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What is the Aonogahara Prisoner of War Camp?

記事ID:0001816 更新日:2020年11月30日更新 印刷ページ表示 大きな文字で印刷ページ表示
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The Aonogahara Prisoner of War Camp was an internment facility for prisoners of war from Germany and the Austro-Hungarian Dual Monarchy during World War I and was located at what is now Aonohara-cho, Kasai City, Hyogo. Aonogahara was used as a military horse training center in 1889 and later as an army exercise area. The prisoner of war camp was built on the southern side of the Takaoka Barracks within this military exercise area.

During World War I, Japan invaded the German colony of Qingdao, China, and took 4,689 German and Austro-Hungarian soldiers as prisoners. The soldiers were initially interned at 12 separate camps in Japan, but were transferred to a full-scale camp equipped with special facilities beginning in September 1915. Eventually, the prisoner of war camps were concentrated at six locations across the country: Narashino, Chiba; Nagoya, Aichi; Aonogahara, Hyogo; Bando, Tokushima; Ninoshima, Hiroshima; and Kurume, Fukuoka. The Aonogahara Prisoner of War Camp had a maximum of nearly 500 prisoners, many of whom were Austro-Hungarian soldiers. Among the prisoners interned in Japan, many spent their time at Aonogahara until returning to their home countries (around January 1920).

The Aonogahara Prisoner of War Camp was long-forgotten history until investigations gradually revealed details about the camp. The origin of these revelations was when Mr. Dirk van der Raan, whose father had been interned as a prisoner at Bando, provided the “Kersten’s Diary.” Pictures and other materials collected by Mr. van der Raan and pictures in the possession of Hans Joachim Schmidt, a researcher living in Germany, were also added and these materials revealed for the first time how prisoners had lived at the camp. A field survey conducted later discovered a sign on the ridgepole of the Aonogahara Prisoner of War Camp.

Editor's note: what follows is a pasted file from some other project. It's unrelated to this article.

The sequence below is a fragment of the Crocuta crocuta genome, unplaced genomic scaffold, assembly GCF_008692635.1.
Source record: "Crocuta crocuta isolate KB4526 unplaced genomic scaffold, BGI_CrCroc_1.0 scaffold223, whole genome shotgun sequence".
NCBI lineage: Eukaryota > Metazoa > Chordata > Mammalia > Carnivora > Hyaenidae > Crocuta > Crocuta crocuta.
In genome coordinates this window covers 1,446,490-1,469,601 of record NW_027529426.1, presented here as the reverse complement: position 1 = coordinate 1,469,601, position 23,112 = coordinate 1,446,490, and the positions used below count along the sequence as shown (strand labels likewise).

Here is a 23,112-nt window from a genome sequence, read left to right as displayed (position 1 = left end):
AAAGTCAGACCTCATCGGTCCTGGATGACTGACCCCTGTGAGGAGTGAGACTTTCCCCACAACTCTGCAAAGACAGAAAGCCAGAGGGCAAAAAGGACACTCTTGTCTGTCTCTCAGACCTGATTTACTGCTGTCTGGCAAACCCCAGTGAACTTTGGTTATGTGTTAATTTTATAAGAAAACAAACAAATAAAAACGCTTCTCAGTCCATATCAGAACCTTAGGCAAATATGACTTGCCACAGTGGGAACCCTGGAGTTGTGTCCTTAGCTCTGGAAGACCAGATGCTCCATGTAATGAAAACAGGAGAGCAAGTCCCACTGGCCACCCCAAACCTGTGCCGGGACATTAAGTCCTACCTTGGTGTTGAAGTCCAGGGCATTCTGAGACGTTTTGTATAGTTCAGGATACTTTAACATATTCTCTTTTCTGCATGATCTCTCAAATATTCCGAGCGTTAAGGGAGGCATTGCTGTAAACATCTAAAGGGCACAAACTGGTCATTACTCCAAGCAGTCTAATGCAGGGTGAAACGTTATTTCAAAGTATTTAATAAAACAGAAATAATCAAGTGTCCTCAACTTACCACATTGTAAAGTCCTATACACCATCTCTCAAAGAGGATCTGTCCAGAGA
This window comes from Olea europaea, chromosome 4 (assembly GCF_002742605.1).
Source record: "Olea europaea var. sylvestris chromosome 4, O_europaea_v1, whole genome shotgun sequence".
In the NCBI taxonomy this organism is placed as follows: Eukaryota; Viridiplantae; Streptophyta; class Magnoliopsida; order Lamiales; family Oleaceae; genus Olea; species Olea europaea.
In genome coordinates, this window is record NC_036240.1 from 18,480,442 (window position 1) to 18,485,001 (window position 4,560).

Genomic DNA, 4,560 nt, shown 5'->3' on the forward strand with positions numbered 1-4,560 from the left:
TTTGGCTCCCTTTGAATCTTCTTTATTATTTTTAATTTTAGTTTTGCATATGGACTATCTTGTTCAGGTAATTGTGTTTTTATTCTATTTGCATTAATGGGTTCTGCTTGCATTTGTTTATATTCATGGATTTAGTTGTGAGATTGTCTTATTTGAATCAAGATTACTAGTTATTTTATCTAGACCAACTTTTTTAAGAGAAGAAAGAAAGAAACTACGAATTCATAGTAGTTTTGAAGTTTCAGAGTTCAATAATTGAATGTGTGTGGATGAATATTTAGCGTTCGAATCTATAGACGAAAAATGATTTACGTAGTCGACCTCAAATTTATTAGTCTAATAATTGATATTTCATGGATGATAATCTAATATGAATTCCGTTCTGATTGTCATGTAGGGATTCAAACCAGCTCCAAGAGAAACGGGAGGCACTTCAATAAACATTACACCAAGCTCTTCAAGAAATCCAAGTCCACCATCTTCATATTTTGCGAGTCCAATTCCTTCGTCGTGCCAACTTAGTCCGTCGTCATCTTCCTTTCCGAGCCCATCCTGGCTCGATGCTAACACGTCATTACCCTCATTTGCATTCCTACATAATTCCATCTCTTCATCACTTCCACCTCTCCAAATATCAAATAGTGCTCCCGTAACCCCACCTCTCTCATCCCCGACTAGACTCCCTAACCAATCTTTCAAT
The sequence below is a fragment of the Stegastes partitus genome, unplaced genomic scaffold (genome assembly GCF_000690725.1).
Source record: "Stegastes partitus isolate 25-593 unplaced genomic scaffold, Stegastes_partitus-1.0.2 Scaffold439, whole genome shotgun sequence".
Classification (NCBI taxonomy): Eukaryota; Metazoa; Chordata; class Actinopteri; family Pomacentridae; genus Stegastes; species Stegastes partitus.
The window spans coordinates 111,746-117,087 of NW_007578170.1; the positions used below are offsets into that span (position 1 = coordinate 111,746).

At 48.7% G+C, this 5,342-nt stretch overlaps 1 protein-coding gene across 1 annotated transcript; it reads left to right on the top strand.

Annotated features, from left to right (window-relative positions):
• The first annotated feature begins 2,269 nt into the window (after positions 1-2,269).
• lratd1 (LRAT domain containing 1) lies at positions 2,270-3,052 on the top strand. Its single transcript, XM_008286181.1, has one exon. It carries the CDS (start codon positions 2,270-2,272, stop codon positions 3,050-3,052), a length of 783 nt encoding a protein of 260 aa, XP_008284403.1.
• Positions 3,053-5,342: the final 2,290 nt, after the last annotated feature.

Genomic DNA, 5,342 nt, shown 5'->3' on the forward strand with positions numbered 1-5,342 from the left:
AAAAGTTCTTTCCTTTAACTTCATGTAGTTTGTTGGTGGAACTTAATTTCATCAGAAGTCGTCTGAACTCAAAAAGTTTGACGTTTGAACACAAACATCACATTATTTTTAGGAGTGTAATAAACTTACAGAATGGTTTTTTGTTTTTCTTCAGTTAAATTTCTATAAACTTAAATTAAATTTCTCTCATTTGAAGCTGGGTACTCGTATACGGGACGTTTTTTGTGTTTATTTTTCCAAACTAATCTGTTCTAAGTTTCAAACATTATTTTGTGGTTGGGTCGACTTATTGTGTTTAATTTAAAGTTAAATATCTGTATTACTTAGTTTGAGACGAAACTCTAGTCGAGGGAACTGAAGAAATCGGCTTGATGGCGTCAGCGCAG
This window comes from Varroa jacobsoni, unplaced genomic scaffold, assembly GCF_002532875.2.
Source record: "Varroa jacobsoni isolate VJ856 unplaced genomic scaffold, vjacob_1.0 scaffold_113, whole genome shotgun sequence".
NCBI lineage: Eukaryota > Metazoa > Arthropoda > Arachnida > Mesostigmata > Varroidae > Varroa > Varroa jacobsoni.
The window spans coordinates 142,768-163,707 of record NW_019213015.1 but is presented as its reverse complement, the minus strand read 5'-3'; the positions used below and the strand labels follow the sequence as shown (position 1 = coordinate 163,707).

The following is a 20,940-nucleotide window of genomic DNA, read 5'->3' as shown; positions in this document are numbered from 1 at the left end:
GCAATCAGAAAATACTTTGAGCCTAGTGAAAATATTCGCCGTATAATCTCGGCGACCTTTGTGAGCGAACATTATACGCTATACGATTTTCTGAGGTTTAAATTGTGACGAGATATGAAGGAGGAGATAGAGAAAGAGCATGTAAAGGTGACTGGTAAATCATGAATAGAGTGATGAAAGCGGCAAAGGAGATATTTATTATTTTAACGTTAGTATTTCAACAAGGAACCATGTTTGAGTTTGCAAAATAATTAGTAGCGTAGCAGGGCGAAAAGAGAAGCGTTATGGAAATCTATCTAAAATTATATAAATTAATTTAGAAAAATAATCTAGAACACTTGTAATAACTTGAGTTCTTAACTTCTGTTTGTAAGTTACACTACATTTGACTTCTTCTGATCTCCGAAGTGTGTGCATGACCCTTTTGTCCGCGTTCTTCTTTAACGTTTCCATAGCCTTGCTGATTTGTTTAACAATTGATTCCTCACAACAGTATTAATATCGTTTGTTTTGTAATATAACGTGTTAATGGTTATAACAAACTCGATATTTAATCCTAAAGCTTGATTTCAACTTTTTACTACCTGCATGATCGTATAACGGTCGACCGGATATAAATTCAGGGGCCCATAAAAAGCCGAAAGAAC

Kobe University, Ono City, Hyogo, and Kasai City, Hyogo, cooperated in conducting survey activities. Items having some connection to the prisoners were provided by local residents and exhibitions featuring the Aonogahara Prisoner of War Camp started being held. One of them was a “go-back-home” exhibition held in Vienna in 2008. Mr. Dieter Linke, who lives in Germany, provided more than 300 photos taken by Hangstein, who was interned at the Aonogahara Prisoner of War Camp, and these photos gave us the opportunity to actually see the way the Aonogahara Prisoner of War Camp was and how the prisoners lived there. Some of the photos even portrayed the world outside the camp. The photos shown here are in the possession of Mr. Dieter Linke unless otherwise noted.


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